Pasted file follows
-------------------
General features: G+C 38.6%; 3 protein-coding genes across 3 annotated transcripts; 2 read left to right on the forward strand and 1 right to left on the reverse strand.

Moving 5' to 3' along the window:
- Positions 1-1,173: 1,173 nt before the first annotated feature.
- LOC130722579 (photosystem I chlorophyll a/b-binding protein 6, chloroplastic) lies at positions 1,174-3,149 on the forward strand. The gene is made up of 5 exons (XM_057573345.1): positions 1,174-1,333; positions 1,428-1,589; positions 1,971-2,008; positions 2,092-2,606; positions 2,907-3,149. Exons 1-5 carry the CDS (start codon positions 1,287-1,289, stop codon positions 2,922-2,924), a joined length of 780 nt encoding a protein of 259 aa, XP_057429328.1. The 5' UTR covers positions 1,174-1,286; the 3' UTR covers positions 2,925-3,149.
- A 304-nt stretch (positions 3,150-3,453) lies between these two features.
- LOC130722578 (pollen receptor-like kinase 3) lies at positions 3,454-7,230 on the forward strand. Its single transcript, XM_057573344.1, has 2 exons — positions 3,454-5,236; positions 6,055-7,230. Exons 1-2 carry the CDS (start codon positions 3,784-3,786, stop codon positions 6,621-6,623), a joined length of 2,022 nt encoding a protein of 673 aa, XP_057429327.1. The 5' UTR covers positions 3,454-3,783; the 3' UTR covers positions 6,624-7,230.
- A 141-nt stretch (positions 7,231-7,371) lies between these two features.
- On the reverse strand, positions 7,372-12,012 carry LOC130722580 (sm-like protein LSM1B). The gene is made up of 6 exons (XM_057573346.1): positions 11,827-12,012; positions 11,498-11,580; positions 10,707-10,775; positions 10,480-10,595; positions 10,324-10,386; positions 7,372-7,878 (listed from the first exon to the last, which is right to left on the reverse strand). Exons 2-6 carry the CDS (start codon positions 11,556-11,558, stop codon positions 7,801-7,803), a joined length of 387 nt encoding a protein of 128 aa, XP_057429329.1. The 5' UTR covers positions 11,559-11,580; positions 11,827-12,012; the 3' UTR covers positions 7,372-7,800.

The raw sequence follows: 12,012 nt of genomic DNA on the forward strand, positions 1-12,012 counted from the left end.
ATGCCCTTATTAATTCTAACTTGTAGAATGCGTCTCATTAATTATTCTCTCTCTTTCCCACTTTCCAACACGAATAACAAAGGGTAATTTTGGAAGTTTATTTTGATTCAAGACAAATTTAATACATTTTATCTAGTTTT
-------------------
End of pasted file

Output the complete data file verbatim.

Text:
General features: G+C 38.6%; 3 protein-coding genes across 3 annotated transcripts; 2 read left to right on the forward strand and 1 right to left on the reverse strand.

Moving 5' to 3' along the window:
- Positions 1-1,173: 1,173 nt before the first annotated feature.
- LOC130722579 (photosystem I chlorophyll a/b-binding protein 6, chloroplastic) lies at positions 1,174-3,149 on the forward strand. The gene is made up of 5 exons (XM_057573345.1): positions 1,174-1,333; positions 1,428-1,589; positions 1,971-2,008; positions 2,092-2,606; positions 2,907-3,149. Exons 1-5 carry the CDS (start codon positions 1,287-1,289, stop codon positions 2,922-2,924), a joined length of 780 nt encoding a protein of 259 aa, XP_057429328.1. The 5' UTR covers positions 1,174-1,286; the 3' UTR covers positions 2,925-3,149.
- A 304-nt stretch (positions 3,150-3,453) lies between these two features.
- LOC130722578 (pollen receptor-like kinase 3) lies at positions 3,454-7,230 on the forward strand. Its single transcript, XM_057573344.1, has 2 exons — positions 3,454-5,236; positions 6,055-7,230. Exons 1-2 carry the CDS (start codon positions 3,784-3,786, stop codon positions 6,621-6,623), a joined length of 2,022 nt encoding a protein of 673 aa, XP_057429327.1. The 5' UTR covers positions 3,454-3,783; the 3' UTR covers positions 6,624-7,230.
- A 141-nt stretch (positions 7,231-7,371) lies between these two features.
- On the reverse strand, positions 7,372-12,012 carry LOC130722580 (sm-like protein LSM1B). The gene is made up of 6 exons (XM_057573346.1): positions 11,827-12,012; positions 11,498-11,580; positions 10,707-10,775; positions 10,480-10,595; positions 10,324-10,386; positions 7,372-7,878 (listed from the first exon to the last, which is right to left on the reverse strand). Exons 2-6 carry the CDS (start codon positions 11,556-11,558, stop codon positions 7,801-7,803), a joined length of 387 nt encoding a protein of 128 aa, XP_057429329.1. The 5' UTR covers positions 11,559-11,580; positions 11,827-12,012; the 3' UTR covers positions 7,372-7,800.

The raw sequence follows: 12,012 nt of genomic DNA on the forward strand, positions 1-12,012 counted from the left end.
ATGCCCTTATTAATTCTAACTTGTAGAATGCGTCTCATTAATTATTCTCTCTCTTTCCCACTTTCCAACACGAATAACAAAGGGTAATTTTGGAAGTTTATTTTGATTCAAGACAAATTTAATACATTTTATCTAGTTTT